Her canter is maturing as well as her trot- to the left, it’s almost as comfortable as Klondike’s, which is a pretty big deal.  To the right, it’s not quite as well balanced, but has still improved a ton.  I concentrated a little more on this direction than usual as a result of watching Liza lunge her the other day- under saddle, the weakness isn’t quite as apparent as it is from the ground. 

All in all, a wonderful, relaxing ride.  She’s getting really good at stretching down and out, sometimes looking like she actually had a long neck when I checked her out in the mirrors.  A couple times, she even got a little beyond that to actually giving to the bit more than usual. 

Afterwards we went for a walk down the driveway and back, and I am very pleased to report that even without company and after being “done” with work, she did not offer a single complaint or hop’n’spin. 

This week has been a whirlwind of activity for her, and it’s barely half over!  She will have earned a nice rest come Saturday…

And, as a side note, her blog has received over 3,000 hits as of yesterday 🙂  Thanks for reading!

If She Lasts a Week…

I will be just a little bit surprised if Miss Rose lasts more than a week with us, at the rate she’s going.  One fellow boarder who has been looking for a horse seems quite smitten with her and will be riding her in a lesson tomorrow.  She’s been at the barn for a total of two days, so little mare makes an impression fast. 

Today was a rather long day for Rose- we tested her patience mightily (and she seems to have lots of patience).  First, Jen acted as test rider for the afternoon for a little spin around our small outdoor ring.  During this, Rose had to contend with: yearlings pretending to be WWF wrestlers in the field next to the ring, a truck and trailer parking next to the ring, and ground poles (and all with a nearly 8 foot tall rider, to boot).

So really, she already has most of the skills she’ll need to be a successful show horse.  She may not steer really well yet, or understand “inside leg to outside hand,” but she’s highly unlikely to care about flapping show tents or out of control toddlers.  Well… maybe the toddlers, but they scare me too, so that’s totally forgivable.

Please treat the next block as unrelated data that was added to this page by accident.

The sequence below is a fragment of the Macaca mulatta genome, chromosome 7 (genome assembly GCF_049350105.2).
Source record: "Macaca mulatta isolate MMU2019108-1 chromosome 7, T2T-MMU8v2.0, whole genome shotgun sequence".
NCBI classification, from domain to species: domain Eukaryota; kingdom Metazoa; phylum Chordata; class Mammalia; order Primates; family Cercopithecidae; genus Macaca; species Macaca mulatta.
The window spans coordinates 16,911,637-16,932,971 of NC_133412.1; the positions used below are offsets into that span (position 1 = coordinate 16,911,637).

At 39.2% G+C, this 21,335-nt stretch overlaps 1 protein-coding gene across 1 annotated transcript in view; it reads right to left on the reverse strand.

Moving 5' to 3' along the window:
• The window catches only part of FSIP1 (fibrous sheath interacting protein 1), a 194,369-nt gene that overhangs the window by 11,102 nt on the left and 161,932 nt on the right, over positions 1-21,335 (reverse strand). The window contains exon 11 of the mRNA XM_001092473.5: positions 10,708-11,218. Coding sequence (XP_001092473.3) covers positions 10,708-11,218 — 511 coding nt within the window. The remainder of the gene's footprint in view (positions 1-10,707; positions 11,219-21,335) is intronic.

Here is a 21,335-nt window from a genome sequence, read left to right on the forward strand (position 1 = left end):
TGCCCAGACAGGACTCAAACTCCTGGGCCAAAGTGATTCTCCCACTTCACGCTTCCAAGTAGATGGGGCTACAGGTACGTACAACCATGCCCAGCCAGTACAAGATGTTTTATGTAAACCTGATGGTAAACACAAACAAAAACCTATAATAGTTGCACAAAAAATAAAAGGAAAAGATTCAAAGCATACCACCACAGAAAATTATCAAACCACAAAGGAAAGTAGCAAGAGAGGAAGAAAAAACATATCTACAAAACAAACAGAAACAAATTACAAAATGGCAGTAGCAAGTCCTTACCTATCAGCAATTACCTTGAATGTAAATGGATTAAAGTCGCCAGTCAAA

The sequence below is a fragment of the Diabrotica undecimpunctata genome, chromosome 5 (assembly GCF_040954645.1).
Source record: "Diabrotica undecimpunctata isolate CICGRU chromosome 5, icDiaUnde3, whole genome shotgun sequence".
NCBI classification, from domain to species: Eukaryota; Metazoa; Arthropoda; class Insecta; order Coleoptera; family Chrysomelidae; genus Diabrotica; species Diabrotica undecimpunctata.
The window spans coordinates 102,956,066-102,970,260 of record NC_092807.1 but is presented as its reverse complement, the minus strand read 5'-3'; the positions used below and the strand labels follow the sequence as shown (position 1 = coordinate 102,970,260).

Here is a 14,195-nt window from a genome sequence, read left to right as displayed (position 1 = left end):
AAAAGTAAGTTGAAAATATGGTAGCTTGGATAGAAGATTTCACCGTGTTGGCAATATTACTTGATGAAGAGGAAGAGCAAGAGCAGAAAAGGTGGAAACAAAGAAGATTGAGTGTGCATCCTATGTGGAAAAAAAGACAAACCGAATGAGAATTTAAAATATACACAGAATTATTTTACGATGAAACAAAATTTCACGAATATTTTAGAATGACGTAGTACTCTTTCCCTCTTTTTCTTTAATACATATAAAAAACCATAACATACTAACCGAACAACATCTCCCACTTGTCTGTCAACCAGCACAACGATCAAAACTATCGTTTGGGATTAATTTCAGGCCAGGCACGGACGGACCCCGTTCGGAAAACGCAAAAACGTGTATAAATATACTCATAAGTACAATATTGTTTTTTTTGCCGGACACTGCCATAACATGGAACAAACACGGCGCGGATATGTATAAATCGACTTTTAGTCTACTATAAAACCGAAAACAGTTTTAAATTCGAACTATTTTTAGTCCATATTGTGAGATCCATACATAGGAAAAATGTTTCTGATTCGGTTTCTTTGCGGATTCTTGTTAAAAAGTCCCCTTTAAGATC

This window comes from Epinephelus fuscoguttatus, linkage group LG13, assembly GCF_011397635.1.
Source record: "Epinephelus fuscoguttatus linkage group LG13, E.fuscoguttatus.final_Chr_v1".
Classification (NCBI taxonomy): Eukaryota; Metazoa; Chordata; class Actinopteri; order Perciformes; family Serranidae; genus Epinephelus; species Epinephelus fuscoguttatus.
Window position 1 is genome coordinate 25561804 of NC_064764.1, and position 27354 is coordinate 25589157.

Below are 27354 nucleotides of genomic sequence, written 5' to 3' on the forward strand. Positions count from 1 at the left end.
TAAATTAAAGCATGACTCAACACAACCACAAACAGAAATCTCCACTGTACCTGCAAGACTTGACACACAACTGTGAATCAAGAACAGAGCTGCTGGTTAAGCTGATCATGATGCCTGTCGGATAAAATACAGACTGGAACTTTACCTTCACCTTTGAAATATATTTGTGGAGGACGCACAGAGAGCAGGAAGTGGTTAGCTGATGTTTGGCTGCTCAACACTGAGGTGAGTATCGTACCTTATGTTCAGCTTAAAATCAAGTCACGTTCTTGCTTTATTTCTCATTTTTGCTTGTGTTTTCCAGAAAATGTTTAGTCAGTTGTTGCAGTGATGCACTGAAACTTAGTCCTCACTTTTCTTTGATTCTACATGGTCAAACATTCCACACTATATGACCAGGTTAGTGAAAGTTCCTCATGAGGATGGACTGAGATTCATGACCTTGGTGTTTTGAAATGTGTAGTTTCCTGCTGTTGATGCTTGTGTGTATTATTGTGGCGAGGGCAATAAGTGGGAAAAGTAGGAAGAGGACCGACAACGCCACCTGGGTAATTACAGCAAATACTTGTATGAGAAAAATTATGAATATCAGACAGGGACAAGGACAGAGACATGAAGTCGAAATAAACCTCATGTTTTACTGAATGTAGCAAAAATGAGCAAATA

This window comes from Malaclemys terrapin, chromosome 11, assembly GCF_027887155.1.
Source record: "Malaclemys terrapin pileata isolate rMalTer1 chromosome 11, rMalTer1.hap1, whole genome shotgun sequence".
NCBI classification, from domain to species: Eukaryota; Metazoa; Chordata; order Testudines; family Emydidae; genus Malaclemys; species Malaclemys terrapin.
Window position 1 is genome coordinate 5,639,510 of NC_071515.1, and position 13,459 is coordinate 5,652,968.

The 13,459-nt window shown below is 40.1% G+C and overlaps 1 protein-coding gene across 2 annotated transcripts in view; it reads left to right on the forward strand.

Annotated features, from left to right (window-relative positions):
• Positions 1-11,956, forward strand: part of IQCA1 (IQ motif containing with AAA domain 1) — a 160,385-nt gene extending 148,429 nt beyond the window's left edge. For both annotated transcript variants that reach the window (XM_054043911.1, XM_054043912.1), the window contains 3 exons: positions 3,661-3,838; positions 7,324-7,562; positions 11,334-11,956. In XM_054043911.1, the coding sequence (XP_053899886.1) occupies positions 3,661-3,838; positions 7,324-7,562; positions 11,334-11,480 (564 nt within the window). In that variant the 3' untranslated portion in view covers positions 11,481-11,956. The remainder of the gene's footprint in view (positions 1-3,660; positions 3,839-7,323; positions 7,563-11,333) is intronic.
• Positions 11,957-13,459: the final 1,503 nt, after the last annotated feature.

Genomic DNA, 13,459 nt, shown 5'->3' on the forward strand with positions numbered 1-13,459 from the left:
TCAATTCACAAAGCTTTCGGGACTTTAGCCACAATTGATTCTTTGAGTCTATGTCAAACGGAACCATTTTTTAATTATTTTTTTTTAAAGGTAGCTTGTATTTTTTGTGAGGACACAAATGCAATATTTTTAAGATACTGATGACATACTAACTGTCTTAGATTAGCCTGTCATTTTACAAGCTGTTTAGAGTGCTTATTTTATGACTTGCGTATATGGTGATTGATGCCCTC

While she needs some weight and fitness (and some work on her feet), she still moves in very nice fashion, stepping out free through her shoulder and moving happily forward.  She seems very eager to please, and very pleasant about the whole thing. 

She did show a teeeeeny bit of concern about the ground poles, though.  Again, I totally get it.  It’s not like a log in the woods, which belongs there, it’s a brightly painted random THING in a sea of plain old sand.  It just shouldn’t be there, and it could turn out to be some sort of trap door to another dimension.

So, she eventually got the hang of it, but it took a couple of leads before she was totally assured that there was no disruption of the space-time continuum.  On that note, Jen decided to quit and after many big pats it was time for a bath and the official “before” conformation photos.

Now, most racehorses have had baths before, so they kind of know the drill.  However, I’m pretty sure most racehorses do not get those baths in scary strange wash stalls with cross ties.  And I’m definitely sure they’re not used to being scrubbed by three adult women acting like prepubescent girls with their first pony.  And I’m pretty sure she did not like the sweat scraper on her barrel as there’s not much covering her ribs.  But she handled it all like a champ, even if she does think we’re all crazy 12.

Anyhow, here is the official “Before” photo of Miss Rose.  The ones taken the day she came off the racetrack don’t really count, I think.